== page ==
United States District Court, S.D. Illinois
MEMORANDUM AND ORDER
GILBERT, District Judge
Plaintiff Gerardo Garcia, an inmate at Menard Correctional Center (“Menard”), brings this action for deprivations of his constitutional rights under the First and Fourteenth Amendments pursuant to 42 U.S.C. § 1983. Plaintiff also asserts a claim under the Religious Land Use and Institutionalized Persons Act (“RLUIPA”), 42 U.S.C. § 2000cc et seq. and an Illinois state law claim under the Illinois Religious Freedom Restoration Act (“IRFRA”). Specifically, Plaintiff alleges that Defendants violated his constitutional and statutory rights when they denied him the ability to freely exercise his religion. Plaintiff seeks declaratory and injunctive relief, as well as monetary damages. The complaint is now before the Court for a preliminary review pursuant to 28 U.S.C. § 1915A.
Under § 1915A, the Court is required to promptly screen prisoner complaints to filter out nonmeritorious claims. 28 U.S.C. § 1915A(a). The Court is required to dismiss any portion of the complaint that is legally frivolous, malicious, fails to state a claim upon which relief may be granted, or asks for money damages from a defendant who by law is immune from such relief. 28 U.S.C. § 1915A(b).
In a 29-page complaint (supported by 137 pages of exhibits), Plaintiff asserts multiple claims against the following seven defendants: S.A. Godinez (director of the Illinois Department of Corrections (“IDOC”)); John Doe #1 (chief of operations at IDOC); Stephen Keim (chief chaplain of all IDOC facilities); Kimberly Butler (assistant warden of programs at Menard); Howard Harner (chief chaplain at Menard); John Doe #2 (chaplain at Menard); and M. Scheiman (IDOC-contracted rabbi at Menard). Plaintiff seeks to sue all Defendants in their individual and official capacities.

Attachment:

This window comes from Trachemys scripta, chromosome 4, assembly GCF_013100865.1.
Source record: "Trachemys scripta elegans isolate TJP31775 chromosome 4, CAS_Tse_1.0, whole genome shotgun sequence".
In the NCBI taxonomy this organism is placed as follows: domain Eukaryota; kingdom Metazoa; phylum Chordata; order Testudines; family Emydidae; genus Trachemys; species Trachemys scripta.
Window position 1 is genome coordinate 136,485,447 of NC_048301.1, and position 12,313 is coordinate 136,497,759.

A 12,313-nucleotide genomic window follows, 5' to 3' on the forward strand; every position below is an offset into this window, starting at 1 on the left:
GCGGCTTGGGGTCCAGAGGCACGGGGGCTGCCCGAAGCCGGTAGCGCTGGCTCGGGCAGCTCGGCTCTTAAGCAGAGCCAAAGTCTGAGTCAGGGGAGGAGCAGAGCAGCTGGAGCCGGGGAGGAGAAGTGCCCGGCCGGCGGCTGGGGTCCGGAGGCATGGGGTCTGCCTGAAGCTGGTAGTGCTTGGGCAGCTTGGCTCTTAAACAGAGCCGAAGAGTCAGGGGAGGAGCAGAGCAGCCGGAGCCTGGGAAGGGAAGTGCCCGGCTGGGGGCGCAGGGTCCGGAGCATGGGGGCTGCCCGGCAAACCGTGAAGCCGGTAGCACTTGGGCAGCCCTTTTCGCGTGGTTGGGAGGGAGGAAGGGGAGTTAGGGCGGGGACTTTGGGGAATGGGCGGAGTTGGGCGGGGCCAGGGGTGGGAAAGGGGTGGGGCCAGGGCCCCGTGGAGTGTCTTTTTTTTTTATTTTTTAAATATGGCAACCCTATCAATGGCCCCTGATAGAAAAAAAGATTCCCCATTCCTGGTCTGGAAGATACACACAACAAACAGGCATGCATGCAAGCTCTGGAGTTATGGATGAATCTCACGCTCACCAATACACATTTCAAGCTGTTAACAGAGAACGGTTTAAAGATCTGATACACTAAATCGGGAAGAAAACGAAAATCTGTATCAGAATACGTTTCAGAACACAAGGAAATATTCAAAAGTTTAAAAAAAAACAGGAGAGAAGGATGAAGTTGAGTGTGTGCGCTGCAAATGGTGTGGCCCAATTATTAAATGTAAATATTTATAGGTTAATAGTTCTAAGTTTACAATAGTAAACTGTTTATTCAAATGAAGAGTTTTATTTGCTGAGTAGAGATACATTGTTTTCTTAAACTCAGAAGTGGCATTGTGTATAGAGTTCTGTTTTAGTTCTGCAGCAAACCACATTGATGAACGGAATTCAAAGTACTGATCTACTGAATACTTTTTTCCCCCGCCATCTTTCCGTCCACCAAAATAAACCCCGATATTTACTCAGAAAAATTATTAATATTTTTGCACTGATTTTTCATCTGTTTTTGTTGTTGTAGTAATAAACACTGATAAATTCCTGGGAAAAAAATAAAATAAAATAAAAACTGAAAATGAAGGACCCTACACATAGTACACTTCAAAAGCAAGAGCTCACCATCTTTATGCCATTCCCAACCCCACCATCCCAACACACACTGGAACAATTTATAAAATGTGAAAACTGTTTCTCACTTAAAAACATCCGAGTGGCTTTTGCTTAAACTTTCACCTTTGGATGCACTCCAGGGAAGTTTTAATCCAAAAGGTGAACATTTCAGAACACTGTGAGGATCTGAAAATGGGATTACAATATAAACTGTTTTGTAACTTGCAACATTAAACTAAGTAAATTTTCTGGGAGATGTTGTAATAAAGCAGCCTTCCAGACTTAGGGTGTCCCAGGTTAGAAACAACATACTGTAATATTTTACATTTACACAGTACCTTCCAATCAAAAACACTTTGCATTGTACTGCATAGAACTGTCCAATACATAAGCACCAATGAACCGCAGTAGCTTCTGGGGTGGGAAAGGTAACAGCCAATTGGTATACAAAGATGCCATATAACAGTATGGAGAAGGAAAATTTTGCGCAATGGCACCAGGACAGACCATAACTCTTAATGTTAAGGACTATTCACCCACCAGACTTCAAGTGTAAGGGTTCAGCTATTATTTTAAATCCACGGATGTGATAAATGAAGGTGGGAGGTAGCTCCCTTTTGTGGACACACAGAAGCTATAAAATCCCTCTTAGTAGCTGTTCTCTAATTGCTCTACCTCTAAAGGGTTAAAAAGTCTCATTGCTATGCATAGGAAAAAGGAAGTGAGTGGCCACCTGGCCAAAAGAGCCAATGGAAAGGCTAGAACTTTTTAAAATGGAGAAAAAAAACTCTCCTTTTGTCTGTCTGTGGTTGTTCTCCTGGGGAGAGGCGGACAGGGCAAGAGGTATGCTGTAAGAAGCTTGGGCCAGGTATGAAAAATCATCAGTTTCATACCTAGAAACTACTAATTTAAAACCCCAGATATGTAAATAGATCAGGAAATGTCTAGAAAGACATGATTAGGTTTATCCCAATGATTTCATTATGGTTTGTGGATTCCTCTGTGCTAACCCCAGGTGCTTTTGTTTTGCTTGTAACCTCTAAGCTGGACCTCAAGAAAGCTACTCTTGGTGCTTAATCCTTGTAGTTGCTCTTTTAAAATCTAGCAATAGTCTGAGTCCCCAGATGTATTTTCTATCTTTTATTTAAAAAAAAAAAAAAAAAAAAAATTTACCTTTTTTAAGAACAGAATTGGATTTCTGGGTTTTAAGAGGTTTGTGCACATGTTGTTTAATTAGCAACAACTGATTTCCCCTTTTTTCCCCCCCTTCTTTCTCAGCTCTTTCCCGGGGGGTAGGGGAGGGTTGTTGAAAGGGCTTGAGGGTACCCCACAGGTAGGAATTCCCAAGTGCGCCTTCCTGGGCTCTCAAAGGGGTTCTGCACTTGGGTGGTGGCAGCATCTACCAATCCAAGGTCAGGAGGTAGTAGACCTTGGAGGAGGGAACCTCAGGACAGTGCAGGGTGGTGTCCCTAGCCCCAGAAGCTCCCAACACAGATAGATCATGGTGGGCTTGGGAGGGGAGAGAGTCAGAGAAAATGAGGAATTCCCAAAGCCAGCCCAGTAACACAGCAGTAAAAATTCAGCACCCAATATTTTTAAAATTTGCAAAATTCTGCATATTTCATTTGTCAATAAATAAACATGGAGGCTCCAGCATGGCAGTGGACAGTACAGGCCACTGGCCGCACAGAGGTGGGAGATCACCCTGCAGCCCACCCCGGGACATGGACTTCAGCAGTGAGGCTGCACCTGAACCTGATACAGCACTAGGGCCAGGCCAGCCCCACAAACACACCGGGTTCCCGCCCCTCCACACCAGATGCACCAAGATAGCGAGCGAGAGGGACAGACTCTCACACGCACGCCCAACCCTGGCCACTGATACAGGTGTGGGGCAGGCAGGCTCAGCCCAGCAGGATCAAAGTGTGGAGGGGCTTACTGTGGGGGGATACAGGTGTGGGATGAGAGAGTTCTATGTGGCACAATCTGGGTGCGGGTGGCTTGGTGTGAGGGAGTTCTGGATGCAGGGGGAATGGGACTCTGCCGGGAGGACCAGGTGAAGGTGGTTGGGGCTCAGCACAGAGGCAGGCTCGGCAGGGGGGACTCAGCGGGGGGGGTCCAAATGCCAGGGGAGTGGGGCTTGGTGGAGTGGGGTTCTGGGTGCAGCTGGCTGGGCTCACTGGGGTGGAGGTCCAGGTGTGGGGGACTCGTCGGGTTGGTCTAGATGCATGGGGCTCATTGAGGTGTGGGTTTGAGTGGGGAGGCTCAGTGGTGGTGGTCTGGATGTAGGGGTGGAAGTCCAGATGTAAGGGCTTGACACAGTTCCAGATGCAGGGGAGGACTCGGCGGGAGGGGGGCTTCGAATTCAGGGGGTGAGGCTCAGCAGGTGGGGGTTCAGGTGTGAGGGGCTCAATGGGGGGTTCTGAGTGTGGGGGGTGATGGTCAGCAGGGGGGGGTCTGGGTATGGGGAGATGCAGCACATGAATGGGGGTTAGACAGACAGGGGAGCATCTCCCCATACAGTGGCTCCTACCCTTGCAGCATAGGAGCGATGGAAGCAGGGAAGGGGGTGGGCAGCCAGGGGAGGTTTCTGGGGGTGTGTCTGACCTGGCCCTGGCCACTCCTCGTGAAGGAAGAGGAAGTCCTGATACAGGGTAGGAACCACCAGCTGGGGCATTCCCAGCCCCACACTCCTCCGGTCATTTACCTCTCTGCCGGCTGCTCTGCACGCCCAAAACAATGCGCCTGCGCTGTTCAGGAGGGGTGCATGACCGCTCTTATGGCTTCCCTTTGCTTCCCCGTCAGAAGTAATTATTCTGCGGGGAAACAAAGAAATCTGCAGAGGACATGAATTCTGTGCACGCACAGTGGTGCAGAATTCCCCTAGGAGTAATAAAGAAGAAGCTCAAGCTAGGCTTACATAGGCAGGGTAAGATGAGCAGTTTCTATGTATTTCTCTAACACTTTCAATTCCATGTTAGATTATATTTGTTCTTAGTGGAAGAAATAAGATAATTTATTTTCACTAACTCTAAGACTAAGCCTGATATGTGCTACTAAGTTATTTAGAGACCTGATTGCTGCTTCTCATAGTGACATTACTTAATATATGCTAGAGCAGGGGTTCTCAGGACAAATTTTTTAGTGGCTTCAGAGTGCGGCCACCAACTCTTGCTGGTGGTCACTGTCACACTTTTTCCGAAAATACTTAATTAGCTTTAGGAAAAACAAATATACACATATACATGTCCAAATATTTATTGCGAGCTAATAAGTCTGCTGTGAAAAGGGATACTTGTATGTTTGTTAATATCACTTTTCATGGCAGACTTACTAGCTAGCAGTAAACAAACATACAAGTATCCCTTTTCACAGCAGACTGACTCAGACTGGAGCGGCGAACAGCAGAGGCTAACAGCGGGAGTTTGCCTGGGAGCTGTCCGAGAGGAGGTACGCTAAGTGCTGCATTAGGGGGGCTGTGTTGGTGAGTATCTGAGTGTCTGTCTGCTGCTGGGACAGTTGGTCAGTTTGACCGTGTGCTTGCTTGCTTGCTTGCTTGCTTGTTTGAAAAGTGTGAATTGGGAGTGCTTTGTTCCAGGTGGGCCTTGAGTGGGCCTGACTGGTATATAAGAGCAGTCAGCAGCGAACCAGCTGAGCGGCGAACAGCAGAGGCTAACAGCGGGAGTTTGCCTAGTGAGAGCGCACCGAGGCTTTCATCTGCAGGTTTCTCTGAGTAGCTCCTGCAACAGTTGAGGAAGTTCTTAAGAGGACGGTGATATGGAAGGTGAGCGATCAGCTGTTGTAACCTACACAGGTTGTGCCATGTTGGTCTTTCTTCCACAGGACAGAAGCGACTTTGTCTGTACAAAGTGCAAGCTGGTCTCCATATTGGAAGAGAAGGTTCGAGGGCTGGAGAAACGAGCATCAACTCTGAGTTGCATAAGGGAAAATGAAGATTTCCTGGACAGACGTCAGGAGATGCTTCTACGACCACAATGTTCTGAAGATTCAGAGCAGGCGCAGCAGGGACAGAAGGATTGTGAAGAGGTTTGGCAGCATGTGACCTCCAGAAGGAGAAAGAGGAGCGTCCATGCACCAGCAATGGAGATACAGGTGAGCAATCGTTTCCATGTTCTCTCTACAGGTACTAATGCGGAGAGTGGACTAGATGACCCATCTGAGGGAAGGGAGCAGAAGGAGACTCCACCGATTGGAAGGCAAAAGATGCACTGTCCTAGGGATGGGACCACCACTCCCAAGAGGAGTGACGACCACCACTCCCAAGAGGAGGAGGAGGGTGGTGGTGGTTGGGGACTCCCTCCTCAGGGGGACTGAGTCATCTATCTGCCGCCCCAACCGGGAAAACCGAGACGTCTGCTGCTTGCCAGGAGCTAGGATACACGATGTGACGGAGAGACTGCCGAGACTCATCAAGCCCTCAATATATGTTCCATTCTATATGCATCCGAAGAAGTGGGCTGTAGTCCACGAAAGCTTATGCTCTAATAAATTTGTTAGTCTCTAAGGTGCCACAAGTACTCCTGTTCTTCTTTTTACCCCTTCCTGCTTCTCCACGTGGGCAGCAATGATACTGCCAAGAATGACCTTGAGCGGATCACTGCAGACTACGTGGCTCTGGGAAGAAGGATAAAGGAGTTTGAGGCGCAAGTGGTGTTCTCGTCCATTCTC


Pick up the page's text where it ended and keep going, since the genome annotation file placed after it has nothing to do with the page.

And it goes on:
The complaint alleges that Defendants have repeatedly violated Plaintiff’s right to freely exercise his religion by denying Plaintiff the right to practice his sincerely-held religious beliefs, adopting policies that interfered with that right without any legitimate penological justification, and/or condoning the adoption and enforcement of policies that interfered with Plaintiff’s right to freely exercise his religion. The allegations are sufficient to state a claim against each of the Defendants. Therefore, for purposes of the Court’s threshold review, the Court will simply highlight the basic and most egregious allegations.
In March 2012, Plaintiff, who was then incarcerated at Pinckneyville Correctional Center (“Pinckneyville”), sought to change his religious affiliation from Hebrew Israelite to Orthodox Jewish. (Doc. 1, ¶ 14). In May 2012, the chaplain at Pinckneyville changed Plaintiff’s religious affiliation to Jewish. Id. at ¶ 16.
Since April 2012, Plaintiff has, on numerous occasions, requested various accommodations so that he could freely exercise his sincerely held beliefs in accordance with his understanding of Orthodox Judaism. Id. at ¶¶ 14-68. His requested accommodations have included a kosher diet, the use of religious items (such as tefillin, kippah, candles, and prayer shawls), and participation in Jewish services. The complaint describes in great detail all of the ways that Plaintiff has tried to learn more about and practice his faith including reaching out to Jewish advocacy and educational organizations.
On June 14, 2013, Plaintiff was transferred from Pinckneyville to Menard. Id. at ¶ 32. Two days later, Plaintiff sent a letter to the Menard Chaplaincy Department requesting various accommodations, including a kosher diet and the use of certain religious items. Id. at Ex. 37. Shortly thereafter, Defendant Harner (Chaplain) approved Plaintiff’s request for a kosher diet. Id. at ¶ 35.